Like with most herbal medicines, preparation and dosage of Horsemint is a very simple procedure. Bellow you can find the exact dosages and preparations methods.

Improve Digestive Health

Many people reach for mints at the first sign of tummy troubles, and for good reason. Mint is well-known for its stomach-soothing properties thanks to the presence of a compound in peppermint oil called menthol, which helps relax the muscles in the digestive tract to provide relief.

Studies show that mint may be especially beneficial for people with irritable bowel syndrome (IBS), or symptoms like abdominal pain, constipation, diarrhea, nausea, bloating and cramps.

Relieve Cold Symptoms

Flip over just about any over-the-counter cold or flu medicine and you’ll likely spot “menthol” on the list of ingredients. All mint plants are helpful for the symptoms of flu, coughs and cold, as well as congested air flow, asthma, mucus and sinusitis, as well as headaches.

Help Oral Hygiene

Popping a few mints or a stick of mint-flavored gum is a well-known natural remedy to freshen up bad breath, but did you know that it could also help promote oral hygiene as well?

One of the main benefits of peppermint tea is its powerful antimicrobial properties, which can help kill off bacteria to optimize oral hygiene. Brew up a cup or two of peppermint tea using mint leaves, and pair it with proper oral hygiene practices to keep your mouth healthy and fresh.

Boost Brain Function

Interestingly enough, some research shows that even the mere smell of mint could be enough to bump up brain power and improve cognitive function. One study published in the International Journal of Neuroscience, for example, showed that the aroma of mint was able to enhance memory and increase alertness. Similarly, another study published in the North American Journal of Psychology also showed that mint scent was effective at reducing fatigue and anxiety while improving alertness, thanks to its ability to stimulate the central nervous system.

Reduce PCOS Symptoms

Some studies have found that mint tea benefits polycystic ovary syndrome, a condition in women that is characterized by excess levels of male hormones. This is because it has anti-androgen effects, helping to reduce testosterone levels to keep hormone levels in balance.

Decrease Indigestion

Also known as dyspepsia, indigestion is defined as impaired digestion, resulting in recurrent symptoms like heartburn, nausea, belching and abdominal pain. Studies have found that mint speeds up the emptying of the stomach, which could protect against indigestion to prevent symptoms.


  • Tea - Put a teaspoon of horsemint into a 200ml cup of boiled water.Cover it and let it steep for 10 minutes.Strain and drink a cup three times per day.
  • Inhalation liquid for congested air flow - Boil about a half a liter of water in a pot. Add one tablespoon of horse mint leaves and cover it. When it has cooled down sufficiently to not cause discomfort on the skin, put your head above the evaporations and a towel over your head, to contain the evaporations. Breathe in deeply trough your nose and mouth until the liquid has cooled off. Additionally, you can add thyme, rosemary, oregano, eucalyptus or some sea salt to boost the benefits.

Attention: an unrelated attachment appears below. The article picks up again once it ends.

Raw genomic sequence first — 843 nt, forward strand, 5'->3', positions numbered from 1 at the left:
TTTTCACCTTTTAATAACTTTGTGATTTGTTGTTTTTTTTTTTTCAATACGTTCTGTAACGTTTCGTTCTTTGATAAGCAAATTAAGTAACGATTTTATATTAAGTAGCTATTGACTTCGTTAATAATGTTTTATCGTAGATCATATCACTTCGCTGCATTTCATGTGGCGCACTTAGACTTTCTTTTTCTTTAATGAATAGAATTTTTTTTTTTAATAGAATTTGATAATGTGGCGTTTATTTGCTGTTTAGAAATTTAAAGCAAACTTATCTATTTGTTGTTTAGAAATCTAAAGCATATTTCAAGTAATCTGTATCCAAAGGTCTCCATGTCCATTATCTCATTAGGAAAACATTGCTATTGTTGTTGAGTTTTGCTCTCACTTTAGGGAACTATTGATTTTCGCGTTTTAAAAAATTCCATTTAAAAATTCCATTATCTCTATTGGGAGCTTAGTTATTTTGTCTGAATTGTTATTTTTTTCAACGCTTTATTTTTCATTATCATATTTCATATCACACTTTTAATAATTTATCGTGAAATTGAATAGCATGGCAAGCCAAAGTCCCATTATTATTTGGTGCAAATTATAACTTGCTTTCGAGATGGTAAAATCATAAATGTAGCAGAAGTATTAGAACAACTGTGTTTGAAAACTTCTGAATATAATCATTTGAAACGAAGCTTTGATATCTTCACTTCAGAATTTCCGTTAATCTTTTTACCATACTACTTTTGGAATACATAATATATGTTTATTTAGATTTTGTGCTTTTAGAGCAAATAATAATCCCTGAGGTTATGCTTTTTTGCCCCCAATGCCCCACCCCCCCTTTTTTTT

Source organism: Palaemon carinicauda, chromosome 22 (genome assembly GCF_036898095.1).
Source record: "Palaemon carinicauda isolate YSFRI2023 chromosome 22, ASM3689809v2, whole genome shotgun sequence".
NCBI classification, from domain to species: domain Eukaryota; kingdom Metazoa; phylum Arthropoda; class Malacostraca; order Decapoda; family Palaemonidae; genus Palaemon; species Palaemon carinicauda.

Precaution: Although no records of toxicity have been seen for this species, large quantities of some members of this genus, especially when taken in the form of the extracted essential oil, can cause abortions so some caution is advised.

FDA Disclaimer: These statements and products have not been evaluated by the FDA. They are not intended to diagnose, treat, cure, or prevent any disease or condition. If you have a health concern or condition, consult a physician. Always consult a medical doctor before modifying your diet, using any new product, drug, supplement, or doing any new exercises.

Also known as wild mint, horse mint(Mentha longifolia L.) is an herbal plant that contains various medicinal properties.Horse mint is an herbal plant that belongs to the large mint family known as Lamiaceae, which has about 250 genera and 6,700 species, which include many popular herbs and garden plants such as lavender, sage, basil, rosemary, and mint.

The word “mint” stems from the Latin word mentha. In Greek, the word “minthe” is rooted in Greek mythology. According to Greek legend, Minthe was a nymph whom Hades fell in love with. When his wife, Persephone, found out, she turned Minthe into a plant to be constantly crushed and stepped on. When Hades was unable to reverse the spell, he instead gave her a delicious mint-like aroma so that he could still smell her.

Mint is thought to have originated in Asia and the Mediterranean. Ancient Greeks used mint as a cleaning product and added it to their baths to provide a cooling and stimulating sensation. Meanwhile, Romans used the herb for culinary purposes and took advantage of its breath-freshening properties as well. Throughout history, many cultures have viewed mint as a symbol for hospitality and a way to welcome guests.

Today, the mint leaf is appreciated for much more than its distinct flavor and aroma. It’s recognized for its medicinal properties, extensive nutrient profile and powerful effects on health.